When you read the words “United Nations,” what comes into your mind? Perhaps it’s an august phrase, such as “international community,” or a lofty image, such as the blue U.N. seal.
Try, if you can, to screen out the memories. Forget the cover stories, the “Angriest Man in America” profiles, the revolutionary rhetoric, the million-dollar book contracts. Whether you loved him or hated him, forget how he infuriated you.
To most of us, the phrase “student loans” does not conjure an image of wealth or riches. Most of us think a student loan is something that enables someone to live on canned soup and crackers for four years while holding down a hamburger-flipping job and pulling all-nighters in the library. A student loan is …
Try as I may, I am unable to conjure up a single shred of nostalgia for the once-fabled network evening news programs. Walter Cronkite is a name to me, not a symbol of reassurance or stability. Edward R. Murrow is a historical figure.
Trying to be a good citizen, I start from the beginning, and do what the government ads tell me to do: I open my computer, and type in www.medicare.gov. A screen comes up, asking me what I want: A personal health plan? A prescription drug card? A nursing home?
Funerals for 334 people, half of them children. Hundreds more — we may never know how many — in hospitals or “missing,” presumed dead. A town ravaged, a school destroyed, photographs of bloody children, wailing mothers. This is what the Chechen terrorists who attacked and destroyed a school in Beslan, southern Russia, achieved with their …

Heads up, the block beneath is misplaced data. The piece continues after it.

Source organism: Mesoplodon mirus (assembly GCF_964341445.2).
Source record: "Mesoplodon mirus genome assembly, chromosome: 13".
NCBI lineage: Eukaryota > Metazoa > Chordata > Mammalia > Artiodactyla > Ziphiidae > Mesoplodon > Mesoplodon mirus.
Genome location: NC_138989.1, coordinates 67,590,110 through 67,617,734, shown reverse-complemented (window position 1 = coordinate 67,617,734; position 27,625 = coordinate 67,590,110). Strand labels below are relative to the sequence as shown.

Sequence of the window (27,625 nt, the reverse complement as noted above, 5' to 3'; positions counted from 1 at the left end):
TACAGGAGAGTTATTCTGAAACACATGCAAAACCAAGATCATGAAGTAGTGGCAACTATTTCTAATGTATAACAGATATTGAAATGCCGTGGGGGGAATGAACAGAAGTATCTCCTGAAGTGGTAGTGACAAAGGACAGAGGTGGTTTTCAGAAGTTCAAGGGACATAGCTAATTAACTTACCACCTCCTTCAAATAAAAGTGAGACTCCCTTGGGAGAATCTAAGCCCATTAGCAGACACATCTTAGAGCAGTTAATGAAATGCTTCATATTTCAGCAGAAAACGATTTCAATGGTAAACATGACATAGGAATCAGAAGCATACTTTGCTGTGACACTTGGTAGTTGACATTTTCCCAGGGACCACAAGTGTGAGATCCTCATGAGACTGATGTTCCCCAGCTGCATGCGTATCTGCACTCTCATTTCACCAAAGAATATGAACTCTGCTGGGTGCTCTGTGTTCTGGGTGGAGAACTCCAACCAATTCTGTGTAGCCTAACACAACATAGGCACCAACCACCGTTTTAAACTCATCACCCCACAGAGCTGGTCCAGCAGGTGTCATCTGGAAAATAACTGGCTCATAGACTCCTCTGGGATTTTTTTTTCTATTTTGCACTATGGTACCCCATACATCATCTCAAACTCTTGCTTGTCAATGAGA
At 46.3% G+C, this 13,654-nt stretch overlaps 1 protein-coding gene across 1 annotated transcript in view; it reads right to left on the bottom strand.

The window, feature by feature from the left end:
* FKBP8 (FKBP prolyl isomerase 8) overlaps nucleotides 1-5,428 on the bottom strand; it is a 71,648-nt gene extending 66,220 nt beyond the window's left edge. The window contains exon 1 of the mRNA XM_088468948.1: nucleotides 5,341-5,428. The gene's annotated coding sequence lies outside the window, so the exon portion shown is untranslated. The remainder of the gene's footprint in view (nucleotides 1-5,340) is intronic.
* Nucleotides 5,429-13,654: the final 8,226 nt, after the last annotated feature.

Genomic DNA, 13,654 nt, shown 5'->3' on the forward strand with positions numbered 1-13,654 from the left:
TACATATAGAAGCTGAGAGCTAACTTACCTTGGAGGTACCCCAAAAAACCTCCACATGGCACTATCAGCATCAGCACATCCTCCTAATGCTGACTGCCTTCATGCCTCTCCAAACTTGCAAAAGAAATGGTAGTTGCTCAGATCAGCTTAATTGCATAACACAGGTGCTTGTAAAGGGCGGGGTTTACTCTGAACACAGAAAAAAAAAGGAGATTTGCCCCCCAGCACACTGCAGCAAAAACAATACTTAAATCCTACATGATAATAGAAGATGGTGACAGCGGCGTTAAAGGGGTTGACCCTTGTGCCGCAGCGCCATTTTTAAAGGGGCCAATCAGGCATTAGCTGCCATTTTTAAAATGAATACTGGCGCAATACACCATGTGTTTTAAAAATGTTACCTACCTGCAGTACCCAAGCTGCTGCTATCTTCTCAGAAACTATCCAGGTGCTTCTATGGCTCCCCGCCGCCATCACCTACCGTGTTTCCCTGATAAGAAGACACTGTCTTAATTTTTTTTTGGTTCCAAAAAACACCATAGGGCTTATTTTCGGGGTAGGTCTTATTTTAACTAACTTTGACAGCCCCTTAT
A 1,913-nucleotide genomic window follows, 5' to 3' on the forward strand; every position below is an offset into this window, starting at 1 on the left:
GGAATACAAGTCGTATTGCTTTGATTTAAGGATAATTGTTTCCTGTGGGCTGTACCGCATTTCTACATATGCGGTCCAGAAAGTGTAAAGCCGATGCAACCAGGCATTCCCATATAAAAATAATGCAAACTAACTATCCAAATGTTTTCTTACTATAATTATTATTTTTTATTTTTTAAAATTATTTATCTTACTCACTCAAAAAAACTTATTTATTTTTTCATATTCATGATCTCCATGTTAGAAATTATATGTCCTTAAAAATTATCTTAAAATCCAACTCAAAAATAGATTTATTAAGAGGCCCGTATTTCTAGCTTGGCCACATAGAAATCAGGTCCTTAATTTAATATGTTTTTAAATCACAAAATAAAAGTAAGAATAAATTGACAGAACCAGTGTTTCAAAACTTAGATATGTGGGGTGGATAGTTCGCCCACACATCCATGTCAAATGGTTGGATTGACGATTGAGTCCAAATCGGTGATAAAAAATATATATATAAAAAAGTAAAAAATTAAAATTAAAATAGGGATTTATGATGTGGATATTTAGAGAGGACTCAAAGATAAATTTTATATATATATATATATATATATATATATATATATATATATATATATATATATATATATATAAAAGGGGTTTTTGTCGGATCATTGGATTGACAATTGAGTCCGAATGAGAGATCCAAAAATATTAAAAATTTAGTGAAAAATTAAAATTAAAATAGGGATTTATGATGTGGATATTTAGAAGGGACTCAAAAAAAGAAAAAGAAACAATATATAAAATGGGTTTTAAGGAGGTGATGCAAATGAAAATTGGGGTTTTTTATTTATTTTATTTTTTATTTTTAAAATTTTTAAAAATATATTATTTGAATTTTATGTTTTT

Some will judge the success of the Republican convention this week by the president’s speech. Others will try to gauge whether Sen. John McCain won over any moderate voters.
Last Sunday I had nothing to do. I’d run all my errands on Saturday. My children were away, staying with their grandparents. There was nothing happening in the outside world, or at least nothing I’m responsible for writing about. Energetically, I set about tackling what had seemed an insurmountable backlog of weeding. But when I’d …
“We also — we also need to lift the ban on stem cell research — (cheers, applause) and find cures that will help millions of Americans. (applause continues).” Applause continues. That’s a direct quote from the transcript of the speech that Sen. Hillary Rodham Clinton gave at the Democratic convention last week.
Boston — “So, I bet it will be a lot colder when you get back there to Washington, D.C.” We were driving through dense fog along the Pacific Coast, and the thermometer had hit 60, maybe 65 degrees. Actually, I said, July is usually a lot hotter in Washington.